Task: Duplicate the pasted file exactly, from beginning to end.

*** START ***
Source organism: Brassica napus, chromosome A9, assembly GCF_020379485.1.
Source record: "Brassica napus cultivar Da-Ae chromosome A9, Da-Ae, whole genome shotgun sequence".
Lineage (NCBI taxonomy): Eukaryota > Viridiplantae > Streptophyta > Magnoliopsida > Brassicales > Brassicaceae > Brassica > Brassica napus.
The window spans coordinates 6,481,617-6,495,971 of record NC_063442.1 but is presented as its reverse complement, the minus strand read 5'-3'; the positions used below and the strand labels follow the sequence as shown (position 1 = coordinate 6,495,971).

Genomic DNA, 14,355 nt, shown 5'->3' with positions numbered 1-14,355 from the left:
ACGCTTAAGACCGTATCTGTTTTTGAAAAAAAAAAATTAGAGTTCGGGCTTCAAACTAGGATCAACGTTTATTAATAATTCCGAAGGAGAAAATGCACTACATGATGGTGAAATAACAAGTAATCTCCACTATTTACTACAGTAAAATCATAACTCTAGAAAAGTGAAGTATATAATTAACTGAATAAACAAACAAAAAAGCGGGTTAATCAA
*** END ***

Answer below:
Source organism: Brassica napus, chromosome A9, assembly GCF_020379485.1.
Source record: "Brassica napus cultivar Da-Ae chromosome A9, Da-Ae, whole genome shotgun sequence".
Lineage (NCBI taxonomy): Eukaryota > Viridiplantae > Streptophyta > Magnoliopsida > Brassicales > Brassicaceae > Brassica > Brassica napus.
The window spans coordinates 6,481,617-6,495,971 of record NC_063442.1 but is presented as its reverse complement, the minus strand read 5'-3'; the positions used below and the strand labels follow the sequence as shown (position 1 = coordinate 6,495,971).

Genomic DNA, 14,355 nt, shown 5'->3' with positions numbered 1-14,355 from the left:
ACGCTTAAGACCGTATCTGTTTTTGAAAAAAAAAAATTAGAGTTCGGGCTTCAAACTAGGATCAACGTTTATTAATAATTCCGAAGGAGAAAATGCACTACATGATGGTGAAATAACAAGTAATCTCCACTATTTACTACAGTAAAATCATAACTCTAGAAAAGTGAAGTATATAATTAACTGAATAAACAAACAAAAAAGCGGGTTAATCAA